I think the moral is that things are generally not as simple as they seem, and digging deeper shows that there is usually a little bit of truth in what is considered to be a myth. But then you can dig deeper again.

e.g. Flat Earth
1:Before Columbus people thought the earth was flat
2: No, that's a myth, people knew perfectly well that the earth was round, and knew better than Columbus how big it was.
3: Some people maybe, but Isidore of Seville's work was influential for centuries and that had a T-O map meaning that he was promoting a flat earth
4: But if you read his work carefully, it looks fairly certain that he knew the earth was round.

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Re: Supermyths: Myths About Debunking Myths

Postby Derek » Wed May 04, 2016 7:47 pm UTC

quantropy wrote:I think the moral is that things are generally not as simple as they seem, and digging deeper shows that there is usually a little bit of truth in what is considered to be a myth. But then you can dig deeper again.

e.g. Flat Earth
1:Before Columbus people thought the earth was flat
2: No, that's a myth, people knew perfectly well that the earth was round, and knew better than Columbus how big it was.
3: Some people maybe, but Isidore of Seville's work was influential for centuries and that had a T-O map meaning that he was promoting a flat earth
4: But if you read his work carefully, it looks fairly certain that he knew the earth was round.

Apparently the flat Earth idea prevailed in China until the early modern period though, at least according to Wikipedia. I was very surprised when I first read that.

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Re: Supermyths: Myths About Debunking Myths

Postby KrytenKoro » Thu May 05, 2016 1:51 pm UTC

The idea that religion is the primary cause of wars is another one that's been debunked: https://en.wikipedia.org/wiki/Religious ... sification
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Re: Supermyths: Myths About Debunking Myths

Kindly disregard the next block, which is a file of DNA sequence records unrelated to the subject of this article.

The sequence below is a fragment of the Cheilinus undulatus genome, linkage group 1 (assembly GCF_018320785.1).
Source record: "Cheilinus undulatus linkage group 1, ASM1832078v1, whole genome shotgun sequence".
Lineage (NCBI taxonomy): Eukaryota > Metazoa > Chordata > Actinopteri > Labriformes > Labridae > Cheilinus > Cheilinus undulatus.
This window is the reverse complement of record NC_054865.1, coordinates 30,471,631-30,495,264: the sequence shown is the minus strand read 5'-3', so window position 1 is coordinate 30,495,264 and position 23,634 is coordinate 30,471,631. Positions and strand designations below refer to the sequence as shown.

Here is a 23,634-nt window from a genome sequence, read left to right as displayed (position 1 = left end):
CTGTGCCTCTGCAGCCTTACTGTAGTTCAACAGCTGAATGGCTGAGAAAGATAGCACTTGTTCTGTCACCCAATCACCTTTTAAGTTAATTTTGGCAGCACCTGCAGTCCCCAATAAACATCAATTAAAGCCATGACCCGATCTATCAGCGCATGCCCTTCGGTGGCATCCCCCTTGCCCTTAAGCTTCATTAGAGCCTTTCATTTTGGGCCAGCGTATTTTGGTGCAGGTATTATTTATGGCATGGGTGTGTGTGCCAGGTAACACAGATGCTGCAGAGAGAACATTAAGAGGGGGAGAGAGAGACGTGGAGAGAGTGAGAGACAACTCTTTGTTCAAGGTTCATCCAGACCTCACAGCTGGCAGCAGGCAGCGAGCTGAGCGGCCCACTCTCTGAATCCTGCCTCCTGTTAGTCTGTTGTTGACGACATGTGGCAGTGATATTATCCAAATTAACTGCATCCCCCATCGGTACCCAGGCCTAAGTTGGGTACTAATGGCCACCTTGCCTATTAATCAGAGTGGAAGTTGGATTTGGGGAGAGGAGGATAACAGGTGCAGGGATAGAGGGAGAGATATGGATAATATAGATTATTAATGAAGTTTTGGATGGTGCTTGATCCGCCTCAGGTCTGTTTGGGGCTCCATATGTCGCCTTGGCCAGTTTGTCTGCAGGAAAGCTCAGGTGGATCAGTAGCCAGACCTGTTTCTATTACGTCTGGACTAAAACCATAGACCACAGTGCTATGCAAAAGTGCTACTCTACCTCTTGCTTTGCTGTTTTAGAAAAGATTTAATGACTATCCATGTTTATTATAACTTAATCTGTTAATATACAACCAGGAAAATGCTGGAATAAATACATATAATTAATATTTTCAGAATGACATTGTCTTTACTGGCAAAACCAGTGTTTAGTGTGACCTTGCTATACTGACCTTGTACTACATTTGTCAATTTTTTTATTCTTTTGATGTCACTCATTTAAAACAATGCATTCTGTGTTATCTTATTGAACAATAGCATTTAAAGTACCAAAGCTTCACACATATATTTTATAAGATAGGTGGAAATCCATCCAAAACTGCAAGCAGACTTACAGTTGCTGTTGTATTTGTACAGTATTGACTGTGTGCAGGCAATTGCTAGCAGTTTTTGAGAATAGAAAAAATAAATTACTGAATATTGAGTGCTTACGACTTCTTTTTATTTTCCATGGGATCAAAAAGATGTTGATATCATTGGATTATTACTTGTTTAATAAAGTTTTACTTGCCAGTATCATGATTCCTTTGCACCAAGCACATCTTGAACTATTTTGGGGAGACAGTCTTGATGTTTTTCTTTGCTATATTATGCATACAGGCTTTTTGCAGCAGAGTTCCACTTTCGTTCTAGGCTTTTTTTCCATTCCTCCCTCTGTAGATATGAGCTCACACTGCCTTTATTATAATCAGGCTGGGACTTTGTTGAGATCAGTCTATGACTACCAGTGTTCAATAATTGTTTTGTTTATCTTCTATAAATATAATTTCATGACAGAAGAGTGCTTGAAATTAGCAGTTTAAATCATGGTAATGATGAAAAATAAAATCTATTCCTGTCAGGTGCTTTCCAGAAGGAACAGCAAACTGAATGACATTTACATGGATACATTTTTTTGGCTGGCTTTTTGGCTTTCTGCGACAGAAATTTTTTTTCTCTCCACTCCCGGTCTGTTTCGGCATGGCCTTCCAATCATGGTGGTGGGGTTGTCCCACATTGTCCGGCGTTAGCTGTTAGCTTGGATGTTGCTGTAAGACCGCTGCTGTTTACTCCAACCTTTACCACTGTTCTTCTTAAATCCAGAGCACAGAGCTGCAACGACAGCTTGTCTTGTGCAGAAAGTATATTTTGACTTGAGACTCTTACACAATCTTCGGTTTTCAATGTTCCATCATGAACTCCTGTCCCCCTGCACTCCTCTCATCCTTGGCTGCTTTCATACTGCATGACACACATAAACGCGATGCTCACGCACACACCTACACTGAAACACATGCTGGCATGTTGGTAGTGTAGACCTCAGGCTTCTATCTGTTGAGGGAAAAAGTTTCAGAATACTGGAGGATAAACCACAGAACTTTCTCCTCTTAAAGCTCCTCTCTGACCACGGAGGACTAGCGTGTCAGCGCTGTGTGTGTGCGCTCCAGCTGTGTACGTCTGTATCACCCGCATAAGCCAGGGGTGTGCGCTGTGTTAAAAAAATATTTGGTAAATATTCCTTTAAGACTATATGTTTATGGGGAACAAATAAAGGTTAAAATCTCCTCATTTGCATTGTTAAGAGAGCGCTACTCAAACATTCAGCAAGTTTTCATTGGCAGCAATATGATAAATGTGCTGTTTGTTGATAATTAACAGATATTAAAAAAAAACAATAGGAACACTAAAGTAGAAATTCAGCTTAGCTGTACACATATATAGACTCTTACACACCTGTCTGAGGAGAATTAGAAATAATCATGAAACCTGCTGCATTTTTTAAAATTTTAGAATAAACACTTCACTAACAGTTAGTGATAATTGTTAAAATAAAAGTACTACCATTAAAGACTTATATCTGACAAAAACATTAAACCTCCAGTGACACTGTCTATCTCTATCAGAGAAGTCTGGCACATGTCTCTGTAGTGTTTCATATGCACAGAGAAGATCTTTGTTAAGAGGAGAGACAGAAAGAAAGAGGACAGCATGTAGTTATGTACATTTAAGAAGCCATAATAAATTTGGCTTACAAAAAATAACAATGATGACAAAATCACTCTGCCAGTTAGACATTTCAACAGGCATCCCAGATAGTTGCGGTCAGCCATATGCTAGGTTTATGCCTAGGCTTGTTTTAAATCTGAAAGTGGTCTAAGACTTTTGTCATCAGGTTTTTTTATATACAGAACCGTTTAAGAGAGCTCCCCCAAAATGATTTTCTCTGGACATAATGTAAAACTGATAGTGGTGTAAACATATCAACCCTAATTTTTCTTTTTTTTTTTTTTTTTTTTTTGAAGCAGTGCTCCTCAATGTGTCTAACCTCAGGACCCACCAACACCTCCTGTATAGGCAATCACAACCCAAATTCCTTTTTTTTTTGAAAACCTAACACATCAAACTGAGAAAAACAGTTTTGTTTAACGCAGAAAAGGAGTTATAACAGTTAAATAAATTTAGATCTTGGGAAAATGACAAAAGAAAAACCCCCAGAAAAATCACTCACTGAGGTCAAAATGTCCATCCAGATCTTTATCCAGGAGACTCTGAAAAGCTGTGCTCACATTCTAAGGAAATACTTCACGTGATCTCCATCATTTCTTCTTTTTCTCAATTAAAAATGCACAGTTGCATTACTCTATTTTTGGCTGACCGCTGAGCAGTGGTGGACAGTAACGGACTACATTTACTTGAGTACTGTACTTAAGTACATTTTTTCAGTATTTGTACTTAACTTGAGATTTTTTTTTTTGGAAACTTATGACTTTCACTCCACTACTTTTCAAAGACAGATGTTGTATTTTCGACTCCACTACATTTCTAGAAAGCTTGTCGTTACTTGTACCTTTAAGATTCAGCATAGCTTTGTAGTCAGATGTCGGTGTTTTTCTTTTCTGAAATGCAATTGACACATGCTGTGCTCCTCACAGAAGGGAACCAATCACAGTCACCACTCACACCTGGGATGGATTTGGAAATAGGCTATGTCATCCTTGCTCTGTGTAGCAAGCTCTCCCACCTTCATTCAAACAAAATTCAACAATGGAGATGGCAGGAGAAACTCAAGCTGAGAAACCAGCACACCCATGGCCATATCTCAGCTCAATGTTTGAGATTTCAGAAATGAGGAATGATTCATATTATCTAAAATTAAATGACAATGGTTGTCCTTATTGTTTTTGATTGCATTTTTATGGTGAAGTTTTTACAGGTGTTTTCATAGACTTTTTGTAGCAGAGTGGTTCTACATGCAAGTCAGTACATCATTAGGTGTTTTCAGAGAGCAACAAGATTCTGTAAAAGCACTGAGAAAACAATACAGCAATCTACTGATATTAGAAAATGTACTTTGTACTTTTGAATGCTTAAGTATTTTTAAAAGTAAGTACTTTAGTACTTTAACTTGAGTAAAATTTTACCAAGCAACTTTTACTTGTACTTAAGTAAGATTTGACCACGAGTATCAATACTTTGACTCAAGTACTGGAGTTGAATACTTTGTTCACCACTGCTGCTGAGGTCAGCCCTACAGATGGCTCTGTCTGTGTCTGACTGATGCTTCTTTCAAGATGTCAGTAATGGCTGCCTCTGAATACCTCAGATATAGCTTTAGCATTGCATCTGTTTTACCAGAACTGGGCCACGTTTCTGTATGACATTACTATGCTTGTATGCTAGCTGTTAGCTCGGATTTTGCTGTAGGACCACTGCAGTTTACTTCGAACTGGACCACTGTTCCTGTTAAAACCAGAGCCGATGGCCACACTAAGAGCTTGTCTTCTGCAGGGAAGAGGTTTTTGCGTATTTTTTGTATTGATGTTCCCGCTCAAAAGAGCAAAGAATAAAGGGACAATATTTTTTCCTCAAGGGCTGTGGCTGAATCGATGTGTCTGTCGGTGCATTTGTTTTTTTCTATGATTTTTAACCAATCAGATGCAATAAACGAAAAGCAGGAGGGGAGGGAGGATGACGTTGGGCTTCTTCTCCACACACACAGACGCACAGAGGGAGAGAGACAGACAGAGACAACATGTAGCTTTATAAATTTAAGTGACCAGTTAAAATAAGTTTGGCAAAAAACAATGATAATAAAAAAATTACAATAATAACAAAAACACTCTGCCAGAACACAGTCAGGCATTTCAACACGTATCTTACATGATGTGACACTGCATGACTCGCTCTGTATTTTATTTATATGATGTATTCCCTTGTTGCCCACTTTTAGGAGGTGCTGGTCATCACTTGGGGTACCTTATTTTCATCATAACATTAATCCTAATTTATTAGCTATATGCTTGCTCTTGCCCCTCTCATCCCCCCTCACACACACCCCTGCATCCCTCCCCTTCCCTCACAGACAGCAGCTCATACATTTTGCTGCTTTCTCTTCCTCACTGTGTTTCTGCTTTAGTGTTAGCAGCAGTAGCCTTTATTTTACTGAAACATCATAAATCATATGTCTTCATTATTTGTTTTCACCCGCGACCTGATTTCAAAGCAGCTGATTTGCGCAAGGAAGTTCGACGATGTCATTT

Postby Whizbang » Thu May 05, 2016 2:17 pm UTC

KrytenKoro wrote:The idea that religion is the primary cause of wars is another one that's been debunked: https://en.wikipedia.org/wiki/Religious ... sification


Arguable.

However, I am not sure why you bring it up. This topic is about myths that supposedly debunk other myths. Mentioning a myth that, in your mind, has been debunked isn't really the topic at hand. There needs to be another layer of myth to your statement.

It seems flame-bait-ish, is what I am saying.

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Re: Supermyths: Myths About Debunking Myths

Postby KrytenKoro » Thu May 05, 2016 3:23 pm UTC

Oh, sorry.

Specifically, it's a response to people like Bill Maher "debunking" that Islam could be considered a religion of peace by claiming that they, and religion at large, are responsible for almost all wars. It occurred to me because Bill Maher videos popped up in my youtube recommendations yesterday where he made that claim.

Not meant to be flamebait, just something that seemed relevant.
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Re: Supermyths: Myths About Debunking Myths

Postby sardia » Thu May 05, 2016 4:24 pm UTC

KrytenKoro wrote:Oh, sorry.

Specifically, it's a response to people like Bill Maher "debunking" that Islam could be considered a religion of peace by claiming that they, and religion at large, are responsible for almost all wars. It occurred to me because Bill Maher videos popped up in my youtube recommendations yesterday where he made that claim.

Not meant to be flamebait, just something that seemed relevant.

It would only qualify as a super myth if your citation in Wikipedia face the wrong reasons as to why "religion causes war" is false.

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Re: Supermyths: Myths About Debunking Myths

Postby Tyndmyr » Thu May 05, 2016 5:32 pm UTC

KrytenKoro wrote:Oh, sorry.

Specifically, it's a response to people like Bill Maher "debunking" that Islam could be considered a religion of peace by claiming that they, and religion at large, are responsible for almost all wars. It occurred to me because Bill Maher videos popped up in my youtube recommendations yesterday where he made that claim.

Not meant to be flamebait, just something that seemed relevant.


The two statements do not quite line up.

You don't have to be responsible for almost all war to fall short of being an exemplar of peace. A rational definition of a "religion of peace" would be one that is engaged in, at least, less conflict than average. It's no different than observing that a peaceful country is one that engages in fewer wars than average.

You could, perhaps, give some religions this title, but I think one would be hard pressed to award that title to Islam.

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Re: Supermyths: Myths About Debunking Myths

Postby Sableagle » Thu May 05, 2016 7:00 pm UTC

Sufi Islam, maybe. Sikhism and Buddhism, too, but you could easily find some bad examples, I'm sure. "Rohingya Muslim minority" sprang straight to mind when I mentioned Buddhism, so thanks for letting me down there, Burma.